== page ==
GraphPad Statistics Guide

False Discovery Rate approach to multiple comparisons

False Discovery Rate approach to multiple comparisons

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False Discovery Rate approach to multiple comparisons

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When you choose the False Discovery Rate (FDR) approach to multiple comparisons after ANOVA, Prism does the following:

1.Perform the comparisons you requested using the unprotected Fisher's LSD test. This results in a P value for each comparison. These P values do not correct for multiple comparisons. They are not multiplicity adjusted P values.

2.Use the FDR approach you chose (Prism offers three variants) to decide which P values are small enough to be deemed "discoveries". This calculation depends on which method you chose, and the value of Q you chose (the desired false discovery rate, as a percentage).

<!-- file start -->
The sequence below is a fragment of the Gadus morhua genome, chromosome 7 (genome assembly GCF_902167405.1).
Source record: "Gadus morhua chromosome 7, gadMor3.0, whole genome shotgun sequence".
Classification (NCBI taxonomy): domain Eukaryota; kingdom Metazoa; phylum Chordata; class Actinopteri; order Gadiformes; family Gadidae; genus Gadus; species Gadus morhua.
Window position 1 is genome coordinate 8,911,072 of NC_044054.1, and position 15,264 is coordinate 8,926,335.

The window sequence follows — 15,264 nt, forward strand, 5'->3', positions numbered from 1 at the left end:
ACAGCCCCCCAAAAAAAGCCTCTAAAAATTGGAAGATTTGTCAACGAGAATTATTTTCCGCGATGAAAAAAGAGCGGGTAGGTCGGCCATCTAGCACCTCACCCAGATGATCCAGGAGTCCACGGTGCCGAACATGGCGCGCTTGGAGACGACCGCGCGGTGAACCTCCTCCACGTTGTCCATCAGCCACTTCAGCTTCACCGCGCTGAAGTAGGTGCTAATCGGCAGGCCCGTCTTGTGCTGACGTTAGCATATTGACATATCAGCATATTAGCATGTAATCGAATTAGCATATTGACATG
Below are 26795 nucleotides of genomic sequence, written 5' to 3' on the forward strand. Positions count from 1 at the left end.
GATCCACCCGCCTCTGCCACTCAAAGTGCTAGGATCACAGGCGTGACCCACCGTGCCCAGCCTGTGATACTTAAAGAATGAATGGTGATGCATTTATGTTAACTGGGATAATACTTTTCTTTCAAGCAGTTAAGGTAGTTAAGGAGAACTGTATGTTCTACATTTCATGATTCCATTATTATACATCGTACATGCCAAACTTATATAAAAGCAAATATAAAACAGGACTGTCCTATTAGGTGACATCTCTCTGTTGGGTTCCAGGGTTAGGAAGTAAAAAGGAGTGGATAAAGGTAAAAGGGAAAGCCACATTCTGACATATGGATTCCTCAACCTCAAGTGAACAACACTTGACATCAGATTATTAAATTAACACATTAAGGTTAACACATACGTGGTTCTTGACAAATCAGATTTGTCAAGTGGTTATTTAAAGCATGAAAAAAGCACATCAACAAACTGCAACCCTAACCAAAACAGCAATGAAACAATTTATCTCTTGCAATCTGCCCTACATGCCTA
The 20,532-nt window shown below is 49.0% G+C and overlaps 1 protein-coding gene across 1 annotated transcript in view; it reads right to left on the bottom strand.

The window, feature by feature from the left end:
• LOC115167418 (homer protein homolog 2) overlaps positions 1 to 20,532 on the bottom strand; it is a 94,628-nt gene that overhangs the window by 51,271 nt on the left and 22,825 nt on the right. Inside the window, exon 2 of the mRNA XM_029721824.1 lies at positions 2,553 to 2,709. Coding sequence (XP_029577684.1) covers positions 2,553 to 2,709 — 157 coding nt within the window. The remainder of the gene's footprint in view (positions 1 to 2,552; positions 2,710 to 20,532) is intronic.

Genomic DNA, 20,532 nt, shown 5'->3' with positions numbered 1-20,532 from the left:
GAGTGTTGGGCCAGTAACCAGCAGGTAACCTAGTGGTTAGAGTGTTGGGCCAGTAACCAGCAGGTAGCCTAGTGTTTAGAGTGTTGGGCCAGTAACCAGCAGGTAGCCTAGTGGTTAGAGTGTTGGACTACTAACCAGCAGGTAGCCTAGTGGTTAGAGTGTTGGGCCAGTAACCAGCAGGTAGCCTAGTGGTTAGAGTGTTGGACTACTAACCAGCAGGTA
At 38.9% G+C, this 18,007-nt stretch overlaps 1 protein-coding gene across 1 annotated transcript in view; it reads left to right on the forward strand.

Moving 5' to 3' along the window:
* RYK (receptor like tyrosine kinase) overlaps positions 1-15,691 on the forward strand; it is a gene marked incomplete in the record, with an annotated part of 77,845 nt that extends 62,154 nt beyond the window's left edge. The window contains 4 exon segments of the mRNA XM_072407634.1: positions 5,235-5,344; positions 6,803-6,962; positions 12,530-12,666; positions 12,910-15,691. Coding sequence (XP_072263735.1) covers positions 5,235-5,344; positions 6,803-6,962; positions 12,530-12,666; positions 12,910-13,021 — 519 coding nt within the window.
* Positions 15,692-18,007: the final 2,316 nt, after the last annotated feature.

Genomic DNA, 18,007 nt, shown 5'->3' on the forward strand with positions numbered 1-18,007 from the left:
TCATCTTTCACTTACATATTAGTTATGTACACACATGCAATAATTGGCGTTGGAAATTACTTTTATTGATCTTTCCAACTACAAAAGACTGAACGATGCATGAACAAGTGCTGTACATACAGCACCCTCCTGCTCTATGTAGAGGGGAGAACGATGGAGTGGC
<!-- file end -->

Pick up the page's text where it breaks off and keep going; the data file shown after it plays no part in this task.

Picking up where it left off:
3.For each comparison, also compute a q value. The q values will be different for each comparison. If you had set Q to this value (what Prism reported as q) then this comparison would have been right on the border of being a "discovery" or not.

Notes:

When you choose the FDR approach, Prism will not report anything about statistical significance, and will not (cannot) report confidence intervals or multiplicity adjusted P values. But it does report q values, which are similar to adjusted P values.

While the FDR approach is often used to deal with many P values such as those computed by Prism's multiple t test analysis, they are not commonly used as followup tests for ANOVA.

The variable q is used as part of the results of the FDR approach to multiple comparisons, and as part of the Tukey and Dunnett multiple comparisons tests. The three tests define the variable q differently so they should not be compared.